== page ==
EP artwork courtesy of the label
A longtime DJ and dancefloor dweller, Tony Rainwater's foray into production came from a stroke of luck—and also a pluck. As the Chicago transplant tells THUMP over email, a chance encounter on Soundcloud with the spaced-out, pluck-happy "Ombré" by Eddie Ness—who's part of Hamburg's Lehult crew—inspired him to make and send Ness a remix centered on that mesmerizing sound. "That really set everything into motion," he says.
After making an appearance on the latest in Lehult's Lehultsub series earlier this year, Rainwater is today making his solo debut on the label with the release of the Rockberry Jam EP. Like the spread it's named for, this six-tracker is a thick, crunchy concoction of sweet and sample-heavy grooves, from coquettish title track to the twanging melancholy of "Alone." Each track was recorded live, he says, adding, "It's mostly 100 percent random with me pressing shuffle on my iTunes and then throwing things into the sampler / blinding reaching into a crate to flip something... The record is really like my record collection randomly coming together above a kick drum."
Listen to Tony Rainwater's Rockberry Jam EP in full below, and scroll down for a quick Q&A with him as well.
THUMP: Hi Tony! Let's dig a little into your background: Where do you call home, and how does that play into your musical make-up?
Tony Rainwater: I've been living in Chicago for about five years now and going to the same parties the entire time. Chicago has a couple amazing recurrent nights—H.O.T.H., Night Moves, Queen, Acid Dreams. The consistent heat I've heard at these parties has been a major influence. I've also hosted my own parties in the city which have been wild fun. Chicago has a bunch of electronic music nerds who are also just nice people (rare) who won't "forget" the track title if you ask for an ID. It's a very supportive place musically.
A press release states you've been involved in this scene for a long time as a DJ and dancer, but only recently have you begun producing. What spurred you to make the leap?
For the sound I'm coming with it takes no technical knowledge of production whatsoever, I'm really just stitching together samples with minimal modification—most of the time the samples are totally unaltered. The change from just dancing and DJing came when one day I was mixing and realized I was going further than just blending two tracks together. It was one of those moments when I realized that something I assumed was incredibly difficult was actually quite simple. This was actually the day I made the bonus track on the record—it was the first track I ever made.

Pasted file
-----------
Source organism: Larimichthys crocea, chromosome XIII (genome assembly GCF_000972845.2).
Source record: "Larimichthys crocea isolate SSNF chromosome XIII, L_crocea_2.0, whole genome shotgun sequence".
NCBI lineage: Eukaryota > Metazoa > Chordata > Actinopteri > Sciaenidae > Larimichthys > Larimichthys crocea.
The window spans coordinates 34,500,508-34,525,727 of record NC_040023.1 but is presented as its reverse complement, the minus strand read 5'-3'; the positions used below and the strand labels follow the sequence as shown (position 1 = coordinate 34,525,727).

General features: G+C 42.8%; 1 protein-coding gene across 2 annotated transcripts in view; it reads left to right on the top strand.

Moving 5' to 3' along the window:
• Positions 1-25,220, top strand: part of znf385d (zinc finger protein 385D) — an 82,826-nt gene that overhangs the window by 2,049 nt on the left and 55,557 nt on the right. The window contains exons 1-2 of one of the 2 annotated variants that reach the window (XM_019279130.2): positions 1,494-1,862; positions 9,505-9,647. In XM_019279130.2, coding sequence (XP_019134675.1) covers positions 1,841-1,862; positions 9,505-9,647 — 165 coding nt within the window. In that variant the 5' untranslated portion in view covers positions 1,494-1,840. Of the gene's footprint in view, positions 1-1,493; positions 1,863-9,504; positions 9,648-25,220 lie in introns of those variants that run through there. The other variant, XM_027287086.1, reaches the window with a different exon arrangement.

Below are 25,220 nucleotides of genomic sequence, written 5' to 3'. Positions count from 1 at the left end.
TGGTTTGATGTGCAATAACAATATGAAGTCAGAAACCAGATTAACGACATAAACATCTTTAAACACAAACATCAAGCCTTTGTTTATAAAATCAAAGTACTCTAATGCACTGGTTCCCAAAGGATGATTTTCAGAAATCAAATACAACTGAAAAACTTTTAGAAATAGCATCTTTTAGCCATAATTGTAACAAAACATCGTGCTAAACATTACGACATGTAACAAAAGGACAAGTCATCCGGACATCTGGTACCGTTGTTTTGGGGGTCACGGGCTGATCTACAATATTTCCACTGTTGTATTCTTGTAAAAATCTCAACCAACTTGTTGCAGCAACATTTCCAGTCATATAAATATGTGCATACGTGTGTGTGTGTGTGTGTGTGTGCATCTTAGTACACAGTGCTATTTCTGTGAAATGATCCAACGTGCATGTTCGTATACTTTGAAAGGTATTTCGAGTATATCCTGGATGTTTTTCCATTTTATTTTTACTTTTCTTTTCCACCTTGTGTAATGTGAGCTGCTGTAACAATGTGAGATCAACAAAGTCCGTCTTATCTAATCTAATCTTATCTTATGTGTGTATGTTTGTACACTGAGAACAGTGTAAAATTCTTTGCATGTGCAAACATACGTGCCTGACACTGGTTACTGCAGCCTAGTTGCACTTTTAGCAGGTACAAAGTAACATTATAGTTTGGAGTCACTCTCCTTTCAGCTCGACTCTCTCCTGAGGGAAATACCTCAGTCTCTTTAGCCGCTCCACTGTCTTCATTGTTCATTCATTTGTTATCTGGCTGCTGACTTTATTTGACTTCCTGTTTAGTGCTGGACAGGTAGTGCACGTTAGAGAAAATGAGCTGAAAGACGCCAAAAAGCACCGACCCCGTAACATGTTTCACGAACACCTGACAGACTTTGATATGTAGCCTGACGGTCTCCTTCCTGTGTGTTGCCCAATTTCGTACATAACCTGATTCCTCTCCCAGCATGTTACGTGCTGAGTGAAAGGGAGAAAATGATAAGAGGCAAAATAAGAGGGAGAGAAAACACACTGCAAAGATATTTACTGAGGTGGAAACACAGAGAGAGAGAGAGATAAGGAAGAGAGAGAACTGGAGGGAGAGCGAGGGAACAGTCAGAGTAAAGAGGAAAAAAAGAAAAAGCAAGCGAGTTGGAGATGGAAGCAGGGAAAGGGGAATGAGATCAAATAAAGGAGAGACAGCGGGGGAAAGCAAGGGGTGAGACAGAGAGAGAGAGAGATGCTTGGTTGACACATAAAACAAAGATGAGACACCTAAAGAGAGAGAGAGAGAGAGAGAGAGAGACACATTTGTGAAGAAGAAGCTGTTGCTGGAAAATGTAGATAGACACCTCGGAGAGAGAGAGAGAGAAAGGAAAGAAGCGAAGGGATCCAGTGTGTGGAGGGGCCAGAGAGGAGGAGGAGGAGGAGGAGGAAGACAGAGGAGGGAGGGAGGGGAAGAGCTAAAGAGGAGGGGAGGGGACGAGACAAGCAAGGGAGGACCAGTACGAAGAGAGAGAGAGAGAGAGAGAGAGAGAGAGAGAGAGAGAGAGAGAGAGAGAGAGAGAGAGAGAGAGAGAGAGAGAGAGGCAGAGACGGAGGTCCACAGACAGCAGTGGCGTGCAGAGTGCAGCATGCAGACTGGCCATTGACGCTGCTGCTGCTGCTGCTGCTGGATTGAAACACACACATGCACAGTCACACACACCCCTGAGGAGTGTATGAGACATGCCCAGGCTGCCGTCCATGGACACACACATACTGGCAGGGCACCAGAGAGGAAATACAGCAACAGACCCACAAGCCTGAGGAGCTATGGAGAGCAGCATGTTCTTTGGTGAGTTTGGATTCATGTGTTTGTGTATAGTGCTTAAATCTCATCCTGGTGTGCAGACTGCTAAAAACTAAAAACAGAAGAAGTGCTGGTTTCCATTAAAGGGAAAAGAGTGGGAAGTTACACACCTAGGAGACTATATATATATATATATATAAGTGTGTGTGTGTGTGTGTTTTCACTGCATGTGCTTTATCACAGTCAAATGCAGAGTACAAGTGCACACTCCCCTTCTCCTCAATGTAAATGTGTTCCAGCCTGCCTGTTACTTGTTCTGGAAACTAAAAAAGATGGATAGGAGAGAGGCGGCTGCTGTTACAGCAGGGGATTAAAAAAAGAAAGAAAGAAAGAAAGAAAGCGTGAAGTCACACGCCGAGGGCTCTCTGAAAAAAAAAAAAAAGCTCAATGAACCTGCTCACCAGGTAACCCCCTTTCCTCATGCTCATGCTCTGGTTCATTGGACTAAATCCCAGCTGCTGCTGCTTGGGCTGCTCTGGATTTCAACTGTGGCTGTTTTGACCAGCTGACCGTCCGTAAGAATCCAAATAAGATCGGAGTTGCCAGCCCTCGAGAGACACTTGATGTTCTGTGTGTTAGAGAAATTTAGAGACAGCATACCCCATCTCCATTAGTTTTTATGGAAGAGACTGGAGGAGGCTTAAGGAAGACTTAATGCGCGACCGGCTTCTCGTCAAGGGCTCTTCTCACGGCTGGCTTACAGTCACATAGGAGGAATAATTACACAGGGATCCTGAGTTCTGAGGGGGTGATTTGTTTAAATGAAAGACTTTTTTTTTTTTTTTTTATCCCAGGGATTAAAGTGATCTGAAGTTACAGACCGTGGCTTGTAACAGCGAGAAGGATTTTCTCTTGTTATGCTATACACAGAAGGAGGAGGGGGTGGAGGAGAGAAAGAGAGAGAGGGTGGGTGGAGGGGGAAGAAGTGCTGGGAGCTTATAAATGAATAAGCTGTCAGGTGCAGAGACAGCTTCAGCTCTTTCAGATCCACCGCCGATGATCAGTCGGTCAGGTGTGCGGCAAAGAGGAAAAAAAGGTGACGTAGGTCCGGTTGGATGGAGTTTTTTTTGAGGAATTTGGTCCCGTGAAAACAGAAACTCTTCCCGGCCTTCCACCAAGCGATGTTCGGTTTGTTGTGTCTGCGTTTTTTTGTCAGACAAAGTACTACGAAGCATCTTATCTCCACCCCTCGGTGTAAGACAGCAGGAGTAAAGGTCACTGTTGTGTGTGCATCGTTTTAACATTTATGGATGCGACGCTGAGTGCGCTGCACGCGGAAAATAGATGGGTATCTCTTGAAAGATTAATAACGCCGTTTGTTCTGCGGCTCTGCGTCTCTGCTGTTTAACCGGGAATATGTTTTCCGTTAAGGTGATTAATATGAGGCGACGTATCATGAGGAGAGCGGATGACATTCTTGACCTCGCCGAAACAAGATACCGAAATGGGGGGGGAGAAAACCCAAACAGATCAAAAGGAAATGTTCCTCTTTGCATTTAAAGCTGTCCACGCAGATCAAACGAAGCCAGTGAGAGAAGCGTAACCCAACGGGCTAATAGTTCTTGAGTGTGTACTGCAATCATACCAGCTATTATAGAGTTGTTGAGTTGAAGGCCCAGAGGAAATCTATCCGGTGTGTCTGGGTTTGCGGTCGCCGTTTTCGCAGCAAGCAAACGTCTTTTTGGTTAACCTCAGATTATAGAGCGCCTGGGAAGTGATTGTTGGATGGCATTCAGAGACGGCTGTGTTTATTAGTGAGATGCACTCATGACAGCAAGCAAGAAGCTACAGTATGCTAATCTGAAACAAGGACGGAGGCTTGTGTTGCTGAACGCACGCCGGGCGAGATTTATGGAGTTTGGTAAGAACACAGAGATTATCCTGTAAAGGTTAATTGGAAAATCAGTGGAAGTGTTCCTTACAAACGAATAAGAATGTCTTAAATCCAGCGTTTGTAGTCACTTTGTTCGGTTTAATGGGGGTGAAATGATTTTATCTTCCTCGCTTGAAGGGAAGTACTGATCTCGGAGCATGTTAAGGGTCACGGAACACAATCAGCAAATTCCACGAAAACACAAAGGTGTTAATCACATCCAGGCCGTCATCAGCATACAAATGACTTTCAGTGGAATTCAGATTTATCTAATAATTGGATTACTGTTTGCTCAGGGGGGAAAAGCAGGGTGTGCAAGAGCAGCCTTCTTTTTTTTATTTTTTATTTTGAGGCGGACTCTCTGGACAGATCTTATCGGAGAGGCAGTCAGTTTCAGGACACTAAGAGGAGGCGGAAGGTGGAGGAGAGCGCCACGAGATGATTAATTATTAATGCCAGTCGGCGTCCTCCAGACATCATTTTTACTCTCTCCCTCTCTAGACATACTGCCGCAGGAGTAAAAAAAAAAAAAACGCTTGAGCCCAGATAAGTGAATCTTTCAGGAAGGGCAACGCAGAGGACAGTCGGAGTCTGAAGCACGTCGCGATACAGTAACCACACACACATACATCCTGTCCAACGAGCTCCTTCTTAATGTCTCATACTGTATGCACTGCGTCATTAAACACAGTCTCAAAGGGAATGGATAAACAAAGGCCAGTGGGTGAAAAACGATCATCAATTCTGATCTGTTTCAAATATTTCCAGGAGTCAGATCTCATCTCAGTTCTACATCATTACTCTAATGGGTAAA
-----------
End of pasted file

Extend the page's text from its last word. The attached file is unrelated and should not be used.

How did you connect with the Lehult crew?
About two years ago I was listening to very little house music for whatever reason but this snippet kept mysteriously coming on shuffle with my Soundcloud. It was Eddie Ness's "Ombré." I really loved the song and also how it felt like it kind of dropped from nowhere. A lot of people hate on the internet as a source for finding new music but the element of something coming out of nothing is really attractive to me. It honestly felt like some transmission I was supposed to get even though I didn't ask for it. The song has this part in it with this amazing plucking / popping sound that I was obsessed with and would play over and over again.
When I started making my own tracks I remembered that sound and built my own track around it. I then sent the song to Eddie, who was the only producer I sent any music to at the time. He really liked the remix and asked me to send more tracks. I did and now I'm happily in the Lehult family. I really like to think of it as the story of that plucking sound. It's that sound that really set everything into motion. When I finally met Eddie in Germany I asked him what it was and how he made it. He said, "I don't know."
What was your creative process behind the Rockberry Jam EP?
A lot of people think I'm joking when I tell them how I make tracks but it's true—it's mostly 100 percent random with me pressing shuffle on my iTunes and then throwing things into the sampler / blinding reaching into a crate to flip something. I believe the record really feels like that though. Most of the tracks have less than 5 moving parts, and on average 3 of them were not chosen but randomly selected by a computer. I just was the person who edited it / decided which random selection made most sense. The record is really like my record collection randomly coming together above a kick drum. Every track was recorded live.
This EP goes pretty heavy on the samples. What's your favorite or most unexpected source for finding sample material?
I wish I was one of those producers who recorded eggs being thrown against a mirror but all of my samples are just from records I like and my taste isn't very surprising. However, the kick drum sound I used on all of the tracks is a recording I made of my friend KJ swiveling in his desk chair. No one believes that one either but it's true.
If Rockberry Jam were an actual edible spread, what would it be made of or taste like?
It would be made of rocks and berries and taste sweet and way too crunchy.
I asked Yahoo what happens if you eat a rock and this is what user 3525 says:
"Nothing bad happens to you, i know this from experience, i used to eat lots of rocks they tasted delicious to me, and hey im still alive and i didnt get sick or anything, when i say lots i mean lots, so if you feel like eating a rock go for it =)"